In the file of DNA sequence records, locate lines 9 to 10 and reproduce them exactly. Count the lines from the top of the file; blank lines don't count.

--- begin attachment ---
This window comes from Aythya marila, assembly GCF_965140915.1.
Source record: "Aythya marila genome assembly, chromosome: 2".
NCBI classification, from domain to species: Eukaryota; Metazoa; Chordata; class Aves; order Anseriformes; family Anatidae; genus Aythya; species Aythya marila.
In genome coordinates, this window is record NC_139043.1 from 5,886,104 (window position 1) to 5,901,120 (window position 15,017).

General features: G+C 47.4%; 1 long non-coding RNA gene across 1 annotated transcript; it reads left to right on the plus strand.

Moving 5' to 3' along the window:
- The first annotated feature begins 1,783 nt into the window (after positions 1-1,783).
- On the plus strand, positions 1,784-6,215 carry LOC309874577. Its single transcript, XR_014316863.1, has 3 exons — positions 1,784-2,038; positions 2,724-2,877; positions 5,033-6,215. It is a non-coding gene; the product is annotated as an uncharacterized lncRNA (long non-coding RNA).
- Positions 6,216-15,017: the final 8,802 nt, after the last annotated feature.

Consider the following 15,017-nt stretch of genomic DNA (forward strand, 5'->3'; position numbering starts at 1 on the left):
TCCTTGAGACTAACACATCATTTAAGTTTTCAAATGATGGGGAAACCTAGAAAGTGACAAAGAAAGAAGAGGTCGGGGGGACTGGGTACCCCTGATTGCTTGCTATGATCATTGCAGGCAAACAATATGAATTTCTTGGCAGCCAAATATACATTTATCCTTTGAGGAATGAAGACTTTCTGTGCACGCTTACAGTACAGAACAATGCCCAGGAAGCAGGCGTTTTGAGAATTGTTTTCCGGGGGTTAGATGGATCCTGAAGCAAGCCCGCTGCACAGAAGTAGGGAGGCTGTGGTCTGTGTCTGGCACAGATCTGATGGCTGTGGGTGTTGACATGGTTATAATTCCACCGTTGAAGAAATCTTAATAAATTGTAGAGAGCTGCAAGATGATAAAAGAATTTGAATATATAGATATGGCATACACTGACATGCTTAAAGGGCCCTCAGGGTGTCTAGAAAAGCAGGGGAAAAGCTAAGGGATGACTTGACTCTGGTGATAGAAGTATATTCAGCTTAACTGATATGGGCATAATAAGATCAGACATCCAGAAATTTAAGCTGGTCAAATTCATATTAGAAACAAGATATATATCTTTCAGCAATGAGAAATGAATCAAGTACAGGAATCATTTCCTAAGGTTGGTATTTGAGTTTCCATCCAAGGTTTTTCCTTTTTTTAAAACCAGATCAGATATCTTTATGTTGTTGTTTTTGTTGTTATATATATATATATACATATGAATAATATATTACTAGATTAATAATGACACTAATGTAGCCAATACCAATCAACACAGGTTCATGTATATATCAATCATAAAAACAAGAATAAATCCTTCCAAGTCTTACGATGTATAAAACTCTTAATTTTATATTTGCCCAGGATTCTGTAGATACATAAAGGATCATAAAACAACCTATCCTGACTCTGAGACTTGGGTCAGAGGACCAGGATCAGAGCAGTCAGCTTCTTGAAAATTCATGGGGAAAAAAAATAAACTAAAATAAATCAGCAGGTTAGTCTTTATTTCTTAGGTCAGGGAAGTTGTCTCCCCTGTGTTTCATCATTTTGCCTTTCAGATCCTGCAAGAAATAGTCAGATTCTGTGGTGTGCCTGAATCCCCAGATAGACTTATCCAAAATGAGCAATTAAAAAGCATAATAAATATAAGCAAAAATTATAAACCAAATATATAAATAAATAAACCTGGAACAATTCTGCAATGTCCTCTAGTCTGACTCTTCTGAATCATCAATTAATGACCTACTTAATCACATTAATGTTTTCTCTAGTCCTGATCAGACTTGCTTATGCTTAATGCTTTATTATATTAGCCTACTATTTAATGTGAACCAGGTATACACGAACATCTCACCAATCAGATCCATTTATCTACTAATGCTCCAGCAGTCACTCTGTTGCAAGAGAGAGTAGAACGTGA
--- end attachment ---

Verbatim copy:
- Positions 6,216-15,017: the final 8,802 nt, after the last annotated feature.

Consider the following 15,017-nt stretch of genomic DNA (forward strand, 5'->3'; position numbering starts at 1 on the left):